By Marc Thiessen

Editor’s note: This is the second of two columns by Marc A. Thiessen based on his recent interview with Pres. Donald Trump. Part One appeared last week.

During a recent Oval Office interview with me, Pres. Donald Trump acknowledged for the first time that, in 2018, he authorized a covert cyberattack against Russia’s Internet Research Agency, the St. Petersburg-based troll farm that spearheaded Russian interference in the 2016 presidential election and was doing the same in the 2018 midterm elections.

Asked whether he had launched the attack, Trump replied, “Correct.”

Trump said that, in 2016, Pres. Barack Obama “knew before the election that Russia was playing around. Or, he was told. Whether or not it was so or not, who knows? And he said nothing. And the reason he said nothing was that he didn’t want to touch it because he thought [Hillary Clinton] was winning because he read phony polls. So, he thought she was going to win. And we had the silent majority that said, ‘No, we like Trump.’”

Acted on Intelligence

Unlike Obama, Trump said, he acted on the intelligence he was given about Russia’s election interference by striking its cyber capabilities.

“Look, we stopped it,” the president said.

The cyberattack previously was reported in The Washington Post, but Trump never officially had confirmed it until now. Senior U.S. officials also confirmed for me that the strike occurred and was effective, taking the Internet Research Agency offline.

Trump had elevated U.S. Cyber Command to the status of a unified command in 2017 and gave it new authorities to conduct offensive cyber operations in 2018. The cyberattack appears to have been the first that was designed to frustrate Moscow’s attempts to interfere with a U.S. election.

Russian interference in the 2018 midterm elections was serious and pervasive. In February 2018, then-Director of National Intelligence Daniel Coats testified before the Senate Intelligence Committee that “the United States is under attack,” and that Russia had been emboldened in 2018 by the success of its previous influence operations, for which the United States had imposed no price. During the hearing, Democrats accused the Trump administration of failing to prepare to protect the 2018 vote.

Had a Plan

Well, it turns out Trump did have a plan. In March 2018, during a White House news conference, Trump was asked about possible Russian election interference. “We won’t allow that to happen,” Trump said. “We’ll counteract whatever they do. We’ll counteract it very strongly.” And unlike his predecessor in 2016, he did so, using America’s offensive cyber capabilities in an unprecedented way against Russia’s interference operations.

During our interview, Trump said the cyberattack was part of a broader policy of confronting Russia throughout the world. “Nobody has been tougher on Russia than I have,” he said. The president offered a litany of actions he has taken to counteract Russia. “I could give you 30 different things,” he said. “I sent [Ukraine] a massive number of antitank busters. I sent them military equipment and Obama sent them nothing. That’s against Russia,” he said. “I made us the No. 1 oil-producing country in the world. It wasn’t even close. I made us No.1 — that’s bad for Russia.”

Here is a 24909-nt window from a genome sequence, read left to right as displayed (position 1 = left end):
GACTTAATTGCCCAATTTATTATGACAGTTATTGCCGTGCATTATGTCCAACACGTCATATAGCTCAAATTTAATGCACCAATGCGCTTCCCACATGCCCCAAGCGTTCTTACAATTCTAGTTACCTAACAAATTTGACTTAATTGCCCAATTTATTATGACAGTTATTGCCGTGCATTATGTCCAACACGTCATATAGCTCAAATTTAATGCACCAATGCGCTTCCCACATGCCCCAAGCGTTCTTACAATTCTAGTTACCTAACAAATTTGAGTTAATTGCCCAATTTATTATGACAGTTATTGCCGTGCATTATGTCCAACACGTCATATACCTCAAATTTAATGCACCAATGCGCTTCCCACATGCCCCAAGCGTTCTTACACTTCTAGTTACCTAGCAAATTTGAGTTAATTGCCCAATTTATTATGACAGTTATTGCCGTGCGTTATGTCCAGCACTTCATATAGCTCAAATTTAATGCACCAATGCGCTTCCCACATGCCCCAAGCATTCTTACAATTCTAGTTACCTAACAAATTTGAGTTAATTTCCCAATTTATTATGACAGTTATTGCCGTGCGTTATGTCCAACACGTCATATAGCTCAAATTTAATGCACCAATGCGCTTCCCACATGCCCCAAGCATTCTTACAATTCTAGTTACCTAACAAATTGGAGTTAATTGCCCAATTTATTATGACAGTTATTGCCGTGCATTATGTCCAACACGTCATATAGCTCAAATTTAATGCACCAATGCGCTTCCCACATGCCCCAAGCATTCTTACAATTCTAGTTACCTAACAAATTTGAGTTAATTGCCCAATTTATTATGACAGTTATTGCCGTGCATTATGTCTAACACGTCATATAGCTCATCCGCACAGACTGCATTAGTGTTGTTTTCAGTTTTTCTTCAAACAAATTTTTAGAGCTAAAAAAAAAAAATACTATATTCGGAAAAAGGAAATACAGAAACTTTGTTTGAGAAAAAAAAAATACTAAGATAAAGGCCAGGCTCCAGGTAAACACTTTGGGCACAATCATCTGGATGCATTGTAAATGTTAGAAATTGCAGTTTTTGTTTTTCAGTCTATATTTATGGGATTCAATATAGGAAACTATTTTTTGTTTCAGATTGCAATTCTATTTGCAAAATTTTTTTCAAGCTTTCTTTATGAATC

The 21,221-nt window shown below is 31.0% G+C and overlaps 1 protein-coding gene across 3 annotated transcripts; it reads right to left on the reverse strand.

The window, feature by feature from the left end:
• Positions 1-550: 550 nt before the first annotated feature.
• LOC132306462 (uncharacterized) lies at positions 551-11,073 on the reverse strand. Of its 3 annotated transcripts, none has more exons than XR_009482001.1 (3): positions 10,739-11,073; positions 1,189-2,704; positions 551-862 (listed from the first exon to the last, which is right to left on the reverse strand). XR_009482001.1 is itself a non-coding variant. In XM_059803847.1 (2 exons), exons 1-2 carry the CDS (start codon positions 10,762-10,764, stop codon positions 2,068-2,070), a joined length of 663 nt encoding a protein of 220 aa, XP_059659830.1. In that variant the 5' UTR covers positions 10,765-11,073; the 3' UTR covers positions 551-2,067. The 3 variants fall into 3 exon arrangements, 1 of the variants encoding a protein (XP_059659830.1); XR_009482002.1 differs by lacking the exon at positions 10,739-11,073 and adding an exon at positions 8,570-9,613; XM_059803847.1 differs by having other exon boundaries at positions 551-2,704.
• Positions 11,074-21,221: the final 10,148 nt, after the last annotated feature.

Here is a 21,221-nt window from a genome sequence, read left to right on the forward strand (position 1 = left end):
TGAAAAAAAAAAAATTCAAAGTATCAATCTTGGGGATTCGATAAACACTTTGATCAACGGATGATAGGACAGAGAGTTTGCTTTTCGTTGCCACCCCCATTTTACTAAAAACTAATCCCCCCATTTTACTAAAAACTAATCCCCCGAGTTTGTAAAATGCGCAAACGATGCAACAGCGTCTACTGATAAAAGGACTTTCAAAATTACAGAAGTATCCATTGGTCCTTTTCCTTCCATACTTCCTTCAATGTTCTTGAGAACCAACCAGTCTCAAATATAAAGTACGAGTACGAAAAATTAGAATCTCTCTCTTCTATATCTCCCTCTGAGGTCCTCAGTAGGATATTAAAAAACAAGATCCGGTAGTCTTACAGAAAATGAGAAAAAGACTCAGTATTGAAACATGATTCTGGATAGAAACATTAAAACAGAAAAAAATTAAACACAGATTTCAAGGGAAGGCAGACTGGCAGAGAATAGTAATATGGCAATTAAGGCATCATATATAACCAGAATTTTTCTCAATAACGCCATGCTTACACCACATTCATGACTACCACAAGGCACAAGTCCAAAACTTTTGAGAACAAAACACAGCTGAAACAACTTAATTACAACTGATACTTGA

The president also cited his pressure on Germany to cancel the Nord Stream 2 natural-gas pipeline from Russia and avoid becoming even more dependent on Moscow than it already is. “Germany is paying billions of dollars, billions to Russia,” Trump says. “And we’re supposed to protect Germany from Russia. How does that work?”

But his “biggest” move of all to counter Russia, Trump said, has been his restoration of America’s military: “I rebuilt our military. We now have the newest military we’ve ever had. … That’s not good for Russia either. You understand?”

Beefing up NATO

Talking about his efforts to counter Russia, the president also pointed to his success in persuading NATO members to increase their contributions to the transatlantic alliance. “I raised $140 billion from NATO countries going up to $400 billion [over three years], and what’s the purpose of NATO? Russia.” The president told me that, despite earlier threats, he doesn’t really want to exit NATO, “but I want them to pay their fair share.”

Trump said that even though “every week, we put more sanctions on Russia,” he and Russian Pres. Vladimir Putin “actually have a very good relationship.” The two leaders are “trying to work out a nuclear arms treaty that’s going to be a significant one. … There is no more important thing that we can do than nuclear arms control.”

In sum, Trump said, “I love the country, and so, despite all of the things I have to do, I just feel I have to do it right.”

Here is something he did right. While Trump is accused of not taking Russian interference seriously, he did more than Barack Obama ever did to combat it.

Marc Thiessen writes a twice-weekly column for The Washington Post on foreign and domestic policy. He is a fellow at the American Enterprise Institute and the former chief speechwriter for Pres. George W. Bush.

© Washington Post Writers Group

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